What is the clinical presentation of congenital adrenal hyperplasia (CAH) in females?

Updated: Oct 06, 2020
  • Author: Thomas A Wilson, MD; Chief Editor: Sasigarn A Bowden, MD  more...
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Females with severe forms of adrenal hyperplasia due to deficiencies of 21-hydroxylase, 11-beta-hydroxylase or 3-beta-hydroxysteroid dehydrogenase have ambiguous genitalia at birth due to excess adrenal androgen production in utero. This is often called classic virilizing adrenal hyperplasia.

Mild forms of 21-hydroxylase deficiency in females are identified later in childhood because of precocious pubic hair, clitoromegaly, or both, often accompanied by accelerated growth and skeletal maturation due to excess postnatal exposure to adrenal androgens. This is called simple virilizing adrenal hyperplasia.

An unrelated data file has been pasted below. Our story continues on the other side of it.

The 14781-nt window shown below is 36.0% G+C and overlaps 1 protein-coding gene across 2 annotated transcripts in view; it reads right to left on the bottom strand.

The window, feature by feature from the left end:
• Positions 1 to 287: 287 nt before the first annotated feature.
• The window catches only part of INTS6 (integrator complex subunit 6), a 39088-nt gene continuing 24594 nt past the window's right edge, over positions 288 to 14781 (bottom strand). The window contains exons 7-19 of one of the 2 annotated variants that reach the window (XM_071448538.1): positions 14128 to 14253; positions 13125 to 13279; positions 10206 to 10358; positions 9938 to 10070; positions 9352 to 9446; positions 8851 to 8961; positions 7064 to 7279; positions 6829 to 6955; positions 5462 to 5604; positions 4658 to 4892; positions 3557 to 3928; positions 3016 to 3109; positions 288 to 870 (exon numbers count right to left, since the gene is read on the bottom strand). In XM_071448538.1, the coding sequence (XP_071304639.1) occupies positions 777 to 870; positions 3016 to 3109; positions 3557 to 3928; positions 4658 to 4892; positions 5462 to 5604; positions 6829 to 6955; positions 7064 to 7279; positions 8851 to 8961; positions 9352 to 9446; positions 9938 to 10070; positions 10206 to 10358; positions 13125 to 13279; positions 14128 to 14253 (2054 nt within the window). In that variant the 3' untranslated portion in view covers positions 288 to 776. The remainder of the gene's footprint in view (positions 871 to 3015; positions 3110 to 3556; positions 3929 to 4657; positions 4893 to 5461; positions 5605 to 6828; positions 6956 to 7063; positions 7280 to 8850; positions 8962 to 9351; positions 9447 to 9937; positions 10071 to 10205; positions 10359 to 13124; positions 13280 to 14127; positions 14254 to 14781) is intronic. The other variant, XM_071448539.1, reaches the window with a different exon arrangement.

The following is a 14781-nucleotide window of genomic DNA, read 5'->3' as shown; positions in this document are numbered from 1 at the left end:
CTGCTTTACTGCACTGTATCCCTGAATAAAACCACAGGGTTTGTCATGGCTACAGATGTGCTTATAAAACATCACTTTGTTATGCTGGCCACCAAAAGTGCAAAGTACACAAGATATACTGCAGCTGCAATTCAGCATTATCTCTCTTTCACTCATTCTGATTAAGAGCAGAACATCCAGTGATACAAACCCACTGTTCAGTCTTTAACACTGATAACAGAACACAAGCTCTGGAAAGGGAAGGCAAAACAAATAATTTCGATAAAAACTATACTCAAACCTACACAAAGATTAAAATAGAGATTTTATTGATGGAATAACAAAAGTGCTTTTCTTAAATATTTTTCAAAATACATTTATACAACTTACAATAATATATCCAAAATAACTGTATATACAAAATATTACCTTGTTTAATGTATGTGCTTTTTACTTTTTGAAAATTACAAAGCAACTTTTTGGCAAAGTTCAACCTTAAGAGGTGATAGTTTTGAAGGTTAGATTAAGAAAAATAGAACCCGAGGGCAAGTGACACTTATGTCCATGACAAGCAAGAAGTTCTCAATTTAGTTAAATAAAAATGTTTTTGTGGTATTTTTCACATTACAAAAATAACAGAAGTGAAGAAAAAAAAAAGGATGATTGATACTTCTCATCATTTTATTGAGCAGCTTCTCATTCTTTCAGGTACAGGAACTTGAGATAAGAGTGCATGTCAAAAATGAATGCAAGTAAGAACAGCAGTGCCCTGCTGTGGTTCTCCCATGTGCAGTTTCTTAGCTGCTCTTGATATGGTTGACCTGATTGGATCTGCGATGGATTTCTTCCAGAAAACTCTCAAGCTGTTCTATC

Still milder deficiencies of 21-hydroxylase or 3-beta-hydroxysteroid dehydrogenase activity may present in adolescence or adulthood with oligomenorrhea, hirsutism, and/or infertility. This is termed nonclassic adrenal hyperplasia. [4]

Females with 17-hydroxylase deficiency appear phenotypically female at birth but do not develop breasts or menstruate in adolescence because of inadequate estradiol production. They may present with hypertension.

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